14.78 The education sector expressed particular concern about having to license so-called ‘technical copies’ that are made when using digital technologies in the classroom. CAG Schools, for example, submitted that
The simple act of using more modern teaching methods potentially adds up to 4 remunerable activities under the statutory licence in addition to the potential costs incurred by more traditional ‘print and distribute’ teaching methods.
14.79 The statutory licences may provide a mechanism for these technical uses to be accounted and paid for by governments and educational institutions. The ALRC suspects most other organisations happily ignore the fact that caching a website on a local server, for example, may infringe copyright.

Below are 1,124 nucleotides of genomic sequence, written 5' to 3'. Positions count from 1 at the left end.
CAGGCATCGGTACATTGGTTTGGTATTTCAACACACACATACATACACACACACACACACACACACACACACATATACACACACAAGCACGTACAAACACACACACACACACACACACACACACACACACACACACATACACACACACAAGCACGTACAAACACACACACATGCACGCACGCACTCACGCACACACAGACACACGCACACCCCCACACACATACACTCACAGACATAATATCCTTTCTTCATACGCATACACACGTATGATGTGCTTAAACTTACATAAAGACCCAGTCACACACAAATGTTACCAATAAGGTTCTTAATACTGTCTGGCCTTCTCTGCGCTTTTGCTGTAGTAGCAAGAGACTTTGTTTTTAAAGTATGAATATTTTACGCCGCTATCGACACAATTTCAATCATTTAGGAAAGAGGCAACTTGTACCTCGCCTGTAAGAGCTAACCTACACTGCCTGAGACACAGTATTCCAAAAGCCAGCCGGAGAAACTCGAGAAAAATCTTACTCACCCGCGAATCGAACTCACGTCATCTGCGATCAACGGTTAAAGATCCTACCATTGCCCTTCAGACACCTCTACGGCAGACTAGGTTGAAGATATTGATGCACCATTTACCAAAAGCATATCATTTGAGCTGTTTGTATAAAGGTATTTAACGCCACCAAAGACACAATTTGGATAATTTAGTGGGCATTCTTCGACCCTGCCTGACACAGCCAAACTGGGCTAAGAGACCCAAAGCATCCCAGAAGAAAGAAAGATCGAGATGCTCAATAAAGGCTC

14.80 Submissions from the education sector highlighted the inefficiencies and inequity of having to account for technical copies. But the fact that unlicensed technical copying by an educational institution will be for the ultimate purpose of education may only slightly favour a finding of fair use. The stronger arguments for permitting this type of use are set out in Chapter 11, and may be relied on by many organisations, not just educational institutions. The ALRC considers that merely technical or incidental uses will often be fair use, and should not need to be licensed.